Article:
The PBS is governed by the National Health Act 1953 and is similar to Medicare in that the Commonwealth Government covers a proportion of the cost of the drug or medicine with a small out of pocket cost to the patient. The payment to the pharmacist by the patient under this scheme is set by the Commonwealth Government and is called the co-payment. 

The Commonwealth Minister for Health and Ageing is responsible for identifying the drugs or medicines whereby the benefit applies as not all medicines are included in the scheme. For those drugs prescribed under the scheme WorkSafe reimburses the standard patient contribution charges. WorkSafe also reimburses PBS brand premiums if the prescriber has indicated on the prescription that brand substitution is not permitted. 

Australian Register for Therapeutic Goods (ARTG) 
  • Medications cannot be sold in Australia unless the Therapeutic Goods Administration (TGA) either 'registers' or 'lists' the product for marketing. Registered goods, which include prescription medicines, are evaluated for quality, safety and efficacy. Listed goods are assessed for compliance with standards relating to quality, safety, and manufacture. More information is available at: tga.gov.au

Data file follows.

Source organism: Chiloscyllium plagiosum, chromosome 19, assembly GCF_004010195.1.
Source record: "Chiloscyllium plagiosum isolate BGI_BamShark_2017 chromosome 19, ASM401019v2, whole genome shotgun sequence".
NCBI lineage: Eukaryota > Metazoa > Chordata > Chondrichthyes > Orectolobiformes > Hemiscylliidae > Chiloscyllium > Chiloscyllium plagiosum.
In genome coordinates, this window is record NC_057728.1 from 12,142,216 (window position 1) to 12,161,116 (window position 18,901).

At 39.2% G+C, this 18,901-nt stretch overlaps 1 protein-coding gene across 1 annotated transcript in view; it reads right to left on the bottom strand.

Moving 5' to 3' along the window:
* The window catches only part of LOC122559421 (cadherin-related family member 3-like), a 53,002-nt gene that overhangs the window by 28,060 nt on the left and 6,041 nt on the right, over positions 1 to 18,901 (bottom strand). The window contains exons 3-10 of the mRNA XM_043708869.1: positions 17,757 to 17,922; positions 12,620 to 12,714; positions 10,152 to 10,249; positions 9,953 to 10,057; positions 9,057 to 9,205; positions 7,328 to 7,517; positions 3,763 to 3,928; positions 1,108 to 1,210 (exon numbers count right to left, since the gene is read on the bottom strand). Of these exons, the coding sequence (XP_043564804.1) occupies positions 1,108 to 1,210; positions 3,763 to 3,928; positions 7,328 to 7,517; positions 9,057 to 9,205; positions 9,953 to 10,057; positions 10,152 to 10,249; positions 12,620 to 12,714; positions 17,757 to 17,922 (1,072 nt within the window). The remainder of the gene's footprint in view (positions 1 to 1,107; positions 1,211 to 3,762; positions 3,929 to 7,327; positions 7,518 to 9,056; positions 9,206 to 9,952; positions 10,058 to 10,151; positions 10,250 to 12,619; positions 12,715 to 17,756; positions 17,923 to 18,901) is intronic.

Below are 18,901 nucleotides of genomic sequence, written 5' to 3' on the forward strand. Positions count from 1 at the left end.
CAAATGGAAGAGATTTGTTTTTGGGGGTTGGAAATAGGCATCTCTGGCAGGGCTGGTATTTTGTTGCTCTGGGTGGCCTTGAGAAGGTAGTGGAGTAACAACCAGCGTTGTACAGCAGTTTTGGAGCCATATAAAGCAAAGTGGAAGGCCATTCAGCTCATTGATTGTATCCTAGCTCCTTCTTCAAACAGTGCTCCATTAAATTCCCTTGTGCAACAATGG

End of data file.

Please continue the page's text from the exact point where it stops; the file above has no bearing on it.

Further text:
WorkSafe Invoicing Requirements
  • WorkSafe Agents require the following information in order to process the invoice: 

 

Payee detailsPatient detailsMedication details
WorkSafe provider numberFamily name and given name(s)Date dispensed
Pharmacy nameAddressFor items billed under the Pharmaceutical Benefits Scheme (PBS), the PBS item code number
Billing addressClaim number - if not known then patient's date of birth A copy of the original script for private script medications and date of accident or injury
Payment address (if different to billing address)
copy of the repeat authorisation, where appropriate (for private medications only)
A Invoice number and date
Full description of item (including script number, brand name and medication form)
Total amount charged
Quantity of medication dispensed Medication strength (where applicable)


Amount charged per item


If the patient is a hospital patient, specify if medication prescribed is for outpatient or discharge

 

Before submitting an account 

Before you submit an account to WorkSafe, please: 

  • ensure that your patient has an accepted WorkSafe claim 
  • remember that only one patient may appear on each account 
  • do not issue the WorkSafe Agent with receipts or patient history reports unless requested. 

Accounts should be in the form of a dispensary computer-generated tax invoice and must be addressed to the WorkSafe Agent. The status of an item – for example, OTC, may be handwritten onto the tax invoice.